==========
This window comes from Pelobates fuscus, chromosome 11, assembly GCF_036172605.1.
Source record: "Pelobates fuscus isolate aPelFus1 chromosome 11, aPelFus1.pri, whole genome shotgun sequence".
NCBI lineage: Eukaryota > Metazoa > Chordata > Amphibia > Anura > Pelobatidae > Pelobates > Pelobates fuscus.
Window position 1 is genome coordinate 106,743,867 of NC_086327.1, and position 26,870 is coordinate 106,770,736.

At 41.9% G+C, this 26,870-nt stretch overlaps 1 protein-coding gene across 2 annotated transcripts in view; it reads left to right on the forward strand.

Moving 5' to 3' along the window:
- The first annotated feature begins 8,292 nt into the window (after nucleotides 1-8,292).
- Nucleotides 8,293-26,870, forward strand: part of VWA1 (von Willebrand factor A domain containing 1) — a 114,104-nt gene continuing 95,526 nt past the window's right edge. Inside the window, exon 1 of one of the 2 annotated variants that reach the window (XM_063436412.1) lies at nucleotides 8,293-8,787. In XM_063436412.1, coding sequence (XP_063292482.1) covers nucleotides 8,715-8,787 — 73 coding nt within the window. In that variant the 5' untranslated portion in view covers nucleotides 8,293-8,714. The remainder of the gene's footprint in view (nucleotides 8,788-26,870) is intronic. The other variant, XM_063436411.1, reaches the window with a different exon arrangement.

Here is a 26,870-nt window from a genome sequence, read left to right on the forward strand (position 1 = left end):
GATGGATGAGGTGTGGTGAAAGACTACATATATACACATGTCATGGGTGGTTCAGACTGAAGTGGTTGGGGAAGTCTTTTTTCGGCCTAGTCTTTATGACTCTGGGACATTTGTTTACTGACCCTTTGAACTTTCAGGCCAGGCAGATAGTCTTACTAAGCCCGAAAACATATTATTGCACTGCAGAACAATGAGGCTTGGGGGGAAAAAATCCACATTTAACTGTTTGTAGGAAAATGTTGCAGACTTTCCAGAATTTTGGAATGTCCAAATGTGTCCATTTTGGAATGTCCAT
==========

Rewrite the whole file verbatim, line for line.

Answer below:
This window comes from Pelobates fuscus, chromosome 11, assembly GCF_036172605.1.
Source record: "Pelobates fuscus isolate aPelFus1 chromosome 11, aPelFus1.pri, whole genome shotgun sequence".
NCBI lineage: Eukaryota > Metazoa > Chordata > Amphibia > Anura > Pelobatidae > Pelobates > Pelobates fuscus.
Window position 1 is genome coordinate 106,743,867 of NC_086327.1, and position 26,870 is coordinate 106,770,736.

At 41.9% G+C, this 26,870-nt stretch overlaps 1 protein-coding gene across 2 annotated transcripts in view; it reads left to right on the forward strand.

Moving 5' to 3' along the window:
- The first annotated feature begins 8,292 nt into the window (after nucleotides 1-8,292).
- Nucleotides 8,293-26,870, forward strand: part of VWA1 (von Willebrand factor A domain containing 1) — a 114,104-nt gene continuing 95,526 nt past the window's right edge. Inside the window, exon 1 of one of the 2 annotated variants that reach the window (XM_063436412.1) lies at nucleotides 8,293-8,787. In XM_063436412.1, coding sequence (XP_063292482.1) covers nucleotides 8,715-8,787 — 73 coding nt within the window. In that variant the 5' untranslated portion in view covers nucleotides 8,293-8,714. The remainder of the gene's footprint in view (nucleotides 8,788-26,870) is intronic. The other variant, XM_063436411.1, reaches the window with a different exon arrangement.

Here is a 26,870-nt window from a genome sequence, read left to right on the forward strand (position 1 = left end):
GATGGATGAGGTGTGGTGAAAGACTACATATATACACATGTCATGGGTGGTTCAGACTGAAGTGGTTGGGGAAGTCTTTTTTCGGCCTAGTCTTTATGACTCTGGGACATTTGTTTACTGACCCTTTGAACTTTCAGGCCAGGCAGATAGTCTTACTAAGCCCGAAAACATATTATTGCACTGCAGAACAATGAGGCTTGGGGGGAAAAAATCCACATTTAACTGTTTGTAGGAAAATGTTGCAGACTTTCCAGAATTTTGGAATGTCCAAATGTGTCCATTTTGGAATGTCCAT